Dan Lawlor: Sales Tax of Doom
Saturday, September 01, 2012
"No slick lawyer or income tax expert can get you out of a sales tax." - Will Rogers
of all, I made a mistake in earlier piece on tax policy. Kudos to numerous commentators for pointing this out (some nicer than others): in 1997, the top income earners had a 27.5% income tax rate on their federal tax liability, as Mike Napolitano specifically pointed out, a "piggy back tax,” not 27.5% on their income wages.
I misunderstood the tax liability. Thank you for holding me accountable and fact-checking.
In any event, the truth of the trend still stands - the income tax rates are lower now than they were in the mid-1990s, but our jobless situation is worse. Of course, it is not a direct cause and effect, there are many factors involved. However, if the purpose of lowering taxes on high income earners was to spur job creation (an idea we've practiced since 1997), than it doesn't seem to be working.
One tax reduction that just might spur job creation is reducing our sales tax, which is the highest in New England.
In March 2011, Ted Nesi of WPRI did a great piece comparing the sales taxes of Massachusetts and Rhode Island. He points out that never in our history has Rhode Island's sales tax ever been lower than the sales tax in Massachusetts.
Clearly, an easy competitive advantage could be achieved simply by dropping our sales tax rate to 5%, if not pulling a New Hampshire, and eliminating it entirely over several years. Some of the revenue shortfall (critical to consider when looking at the fiscal challenges of our cities and the homeless) could be made up by increasing income taxes on those who make more than $300,000, and by better accountability and oversight over spending in state departments, perhaps through an Inspector General or expanded Audit Bureau.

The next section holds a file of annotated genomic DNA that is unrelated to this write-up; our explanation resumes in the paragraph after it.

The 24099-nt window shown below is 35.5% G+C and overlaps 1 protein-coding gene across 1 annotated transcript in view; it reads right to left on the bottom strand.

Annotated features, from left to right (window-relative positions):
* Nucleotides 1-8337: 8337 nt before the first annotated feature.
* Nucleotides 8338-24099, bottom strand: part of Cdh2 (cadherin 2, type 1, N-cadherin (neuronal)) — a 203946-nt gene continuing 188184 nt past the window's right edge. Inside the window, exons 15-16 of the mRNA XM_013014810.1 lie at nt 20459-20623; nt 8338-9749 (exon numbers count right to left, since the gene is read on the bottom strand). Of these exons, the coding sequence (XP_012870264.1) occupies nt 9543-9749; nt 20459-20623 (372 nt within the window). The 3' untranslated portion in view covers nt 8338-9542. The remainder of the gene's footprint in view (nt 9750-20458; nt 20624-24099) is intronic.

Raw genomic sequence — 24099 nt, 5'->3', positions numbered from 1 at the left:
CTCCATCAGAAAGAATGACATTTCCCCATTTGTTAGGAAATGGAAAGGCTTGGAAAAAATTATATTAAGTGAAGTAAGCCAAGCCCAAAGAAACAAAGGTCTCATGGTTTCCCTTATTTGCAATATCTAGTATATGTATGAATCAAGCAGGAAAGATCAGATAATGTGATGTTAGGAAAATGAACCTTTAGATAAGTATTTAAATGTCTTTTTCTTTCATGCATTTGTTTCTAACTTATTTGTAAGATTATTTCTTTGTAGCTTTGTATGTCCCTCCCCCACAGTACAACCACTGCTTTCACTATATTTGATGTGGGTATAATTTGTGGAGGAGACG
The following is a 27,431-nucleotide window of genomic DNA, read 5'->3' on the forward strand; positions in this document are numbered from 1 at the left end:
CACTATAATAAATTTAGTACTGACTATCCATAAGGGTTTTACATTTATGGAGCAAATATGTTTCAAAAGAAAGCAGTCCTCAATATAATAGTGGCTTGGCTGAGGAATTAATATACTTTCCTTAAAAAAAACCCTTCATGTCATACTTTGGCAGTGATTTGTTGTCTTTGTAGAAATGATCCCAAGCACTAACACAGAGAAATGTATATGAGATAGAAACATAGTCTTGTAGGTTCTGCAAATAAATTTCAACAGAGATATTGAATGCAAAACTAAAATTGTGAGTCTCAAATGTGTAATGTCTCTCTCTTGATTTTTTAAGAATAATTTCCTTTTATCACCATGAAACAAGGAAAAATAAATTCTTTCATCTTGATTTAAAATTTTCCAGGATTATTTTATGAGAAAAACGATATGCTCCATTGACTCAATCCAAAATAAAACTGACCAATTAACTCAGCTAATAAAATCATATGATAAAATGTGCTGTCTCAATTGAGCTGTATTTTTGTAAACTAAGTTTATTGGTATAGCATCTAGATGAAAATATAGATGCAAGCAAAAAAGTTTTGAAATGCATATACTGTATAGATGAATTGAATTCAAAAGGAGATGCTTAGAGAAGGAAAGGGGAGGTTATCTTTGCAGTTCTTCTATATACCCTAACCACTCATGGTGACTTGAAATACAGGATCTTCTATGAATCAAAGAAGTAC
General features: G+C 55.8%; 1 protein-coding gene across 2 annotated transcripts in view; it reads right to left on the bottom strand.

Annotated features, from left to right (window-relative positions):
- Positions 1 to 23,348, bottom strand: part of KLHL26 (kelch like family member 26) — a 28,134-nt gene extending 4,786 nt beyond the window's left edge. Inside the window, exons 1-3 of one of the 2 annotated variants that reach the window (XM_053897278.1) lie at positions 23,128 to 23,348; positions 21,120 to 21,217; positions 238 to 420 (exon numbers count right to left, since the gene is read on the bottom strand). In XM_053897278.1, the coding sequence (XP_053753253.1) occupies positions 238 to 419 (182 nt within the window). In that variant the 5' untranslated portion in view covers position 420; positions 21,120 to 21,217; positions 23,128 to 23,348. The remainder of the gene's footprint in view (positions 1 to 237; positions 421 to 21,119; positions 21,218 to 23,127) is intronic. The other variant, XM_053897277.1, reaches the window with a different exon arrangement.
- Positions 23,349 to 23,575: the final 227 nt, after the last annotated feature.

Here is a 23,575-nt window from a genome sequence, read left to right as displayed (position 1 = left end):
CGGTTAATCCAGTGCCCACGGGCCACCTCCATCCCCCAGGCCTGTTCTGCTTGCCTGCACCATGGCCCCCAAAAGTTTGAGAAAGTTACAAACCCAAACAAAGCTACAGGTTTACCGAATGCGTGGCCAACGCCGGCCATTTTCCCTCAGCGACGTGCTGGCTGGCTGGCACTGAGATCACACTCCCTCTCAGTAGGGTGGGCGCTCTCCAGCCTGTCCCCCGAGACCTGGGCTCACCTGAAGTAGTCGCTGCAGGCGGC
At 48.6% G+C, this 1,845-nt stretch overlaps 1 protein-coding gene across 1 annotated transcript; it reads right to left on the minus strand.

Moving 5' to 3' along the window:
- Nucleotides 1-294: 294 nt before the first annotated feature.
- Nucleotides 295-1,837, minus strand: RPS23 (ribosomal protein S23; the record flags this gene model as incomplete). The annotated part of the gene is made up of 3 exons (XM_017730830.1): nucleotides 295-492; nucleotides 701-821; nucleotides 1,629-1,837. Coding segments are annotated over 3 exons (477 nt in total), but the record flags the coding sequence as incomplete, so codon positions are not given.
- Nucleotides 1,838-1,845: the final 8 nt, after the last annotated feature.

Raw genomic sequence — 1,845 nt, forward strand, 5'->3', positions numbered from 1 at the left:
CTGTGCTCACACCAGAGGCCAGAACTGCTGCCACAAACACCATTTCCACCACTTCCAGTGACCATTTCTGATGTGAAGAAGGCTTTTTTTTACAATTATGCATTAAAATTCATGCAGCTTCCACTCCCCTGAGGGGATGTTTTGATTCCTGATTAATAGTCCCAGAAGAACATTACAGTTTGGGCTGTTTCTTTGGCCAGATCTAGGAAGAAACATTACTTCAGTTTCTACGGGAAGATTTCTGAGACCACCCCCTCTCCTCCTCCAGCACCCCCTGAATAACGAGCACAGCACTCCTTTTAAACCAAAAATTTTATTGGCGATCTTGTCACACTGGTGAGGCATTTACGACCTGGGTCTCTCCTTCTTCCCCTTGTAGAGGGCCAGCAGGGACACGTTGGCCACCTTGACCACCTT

I find it curious which taxes our legislature is willing to cut or streamline, and which taxes our legislature is happy to hold steady or increase.
What is a sales tax?
Linda Brinson writes, "A sales tax is classified as a consumption tax. An income tax goes after the money you earn; a consumption tax targets only the money you spend."
The purpose of sales taxes in the US is to generate revenue for our elected governments to provide services. In the modern US, sales taxes began in the South in response to budget desperation during the Great Depression, subsequently spreading North and West. Mississippi and Kentucky created the first modern sales taxes in 1930 - though Kentucky repealed its tax in 1936, before re-establishing it in 1960.
Rhode Island and Connecticut were the first New England states to adopt a sales tax, in 1947. Maine adopted a sales tax in 1951. Massachusetts adopted a sales tax in 1966. Vermont adopted its sales tax in 1969. New Hampshire, to this day, has no sales tax.
Many people call sales taxes a "regressive" tax - they take proportionally more money away from working people than from the wealthy. In the early 1960s, the RI AFL-CIO opposed expanding the sales tax.